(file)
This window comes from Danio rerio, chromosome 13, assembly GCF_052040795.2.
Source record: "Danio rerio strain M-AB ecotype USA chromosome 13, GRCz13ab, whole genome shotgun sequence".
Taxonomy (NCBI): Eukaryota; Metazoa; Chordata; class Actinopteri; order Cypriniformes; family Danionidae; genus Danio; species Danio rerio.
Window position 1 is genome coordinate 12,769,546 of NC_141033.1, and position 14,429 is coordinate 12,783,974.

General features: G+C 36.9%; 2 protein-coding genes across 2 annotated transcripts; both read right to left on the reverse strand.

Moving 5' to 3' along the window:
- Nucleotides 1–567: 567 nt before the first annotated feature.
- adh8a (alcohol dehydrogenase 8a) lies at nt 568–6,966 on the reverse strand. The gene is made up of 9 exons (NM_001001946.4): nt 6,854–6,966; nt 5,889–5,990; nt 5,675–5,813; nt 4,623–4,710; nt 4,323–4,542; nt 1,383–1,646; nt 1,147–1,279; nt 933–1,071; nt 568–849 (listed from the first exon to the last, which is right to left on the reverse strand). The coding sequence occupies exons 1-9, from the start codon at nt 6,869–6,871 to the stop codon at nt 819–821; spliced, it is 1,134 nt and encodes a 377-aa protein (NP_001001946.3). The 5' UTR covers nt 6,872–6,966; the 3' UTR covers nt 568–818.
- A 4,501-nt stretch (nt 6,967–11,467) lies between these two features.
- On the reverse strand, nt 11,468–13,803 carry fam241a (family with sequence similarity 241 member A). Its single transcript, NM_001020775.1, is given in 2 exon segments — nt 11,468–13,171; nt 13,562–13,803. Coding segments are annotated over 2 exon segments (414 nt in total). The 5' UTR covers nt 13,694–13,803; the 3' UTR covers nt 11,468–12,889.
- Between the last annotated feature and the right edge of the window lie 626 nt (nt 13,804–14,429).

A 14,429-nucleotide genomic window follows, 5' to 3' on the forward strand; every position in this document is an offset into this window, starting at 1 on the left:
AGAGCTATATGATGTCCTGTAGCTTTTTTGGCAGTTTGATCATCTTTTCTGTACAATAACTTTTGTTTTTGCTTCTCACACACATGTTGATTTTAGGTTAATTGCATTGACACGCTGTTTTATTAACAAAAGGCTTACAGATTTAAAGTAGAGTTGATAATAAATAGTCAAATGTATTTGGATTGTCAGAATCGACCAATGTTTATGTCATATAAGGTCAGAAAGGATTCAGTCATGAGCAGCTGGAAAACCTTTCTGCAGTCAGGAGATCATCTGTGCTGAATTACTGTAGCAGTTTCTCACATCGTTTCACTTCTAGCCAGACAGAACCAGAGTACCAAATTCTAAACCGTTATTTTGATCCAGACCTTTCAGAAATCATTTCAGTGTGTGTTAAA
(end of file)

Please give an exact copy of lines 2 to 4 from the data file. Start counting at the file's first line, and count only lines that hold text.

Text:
Source record: "Danio rerio strain M-AB ecotype USA chromosome 13, GRCz13ab, whole genome shotgun sequence".
Taxonomy (NCBI): Eukaryota; Metazoa; Chordata; class Actinopteri; order Cypriniformes; family Danionidae; genus Danio; species Danio rerio.
Window position 1 is genome coordinate 12,769,546 of NC_141033.1, and position 14,429 is coordinate 12,783,974.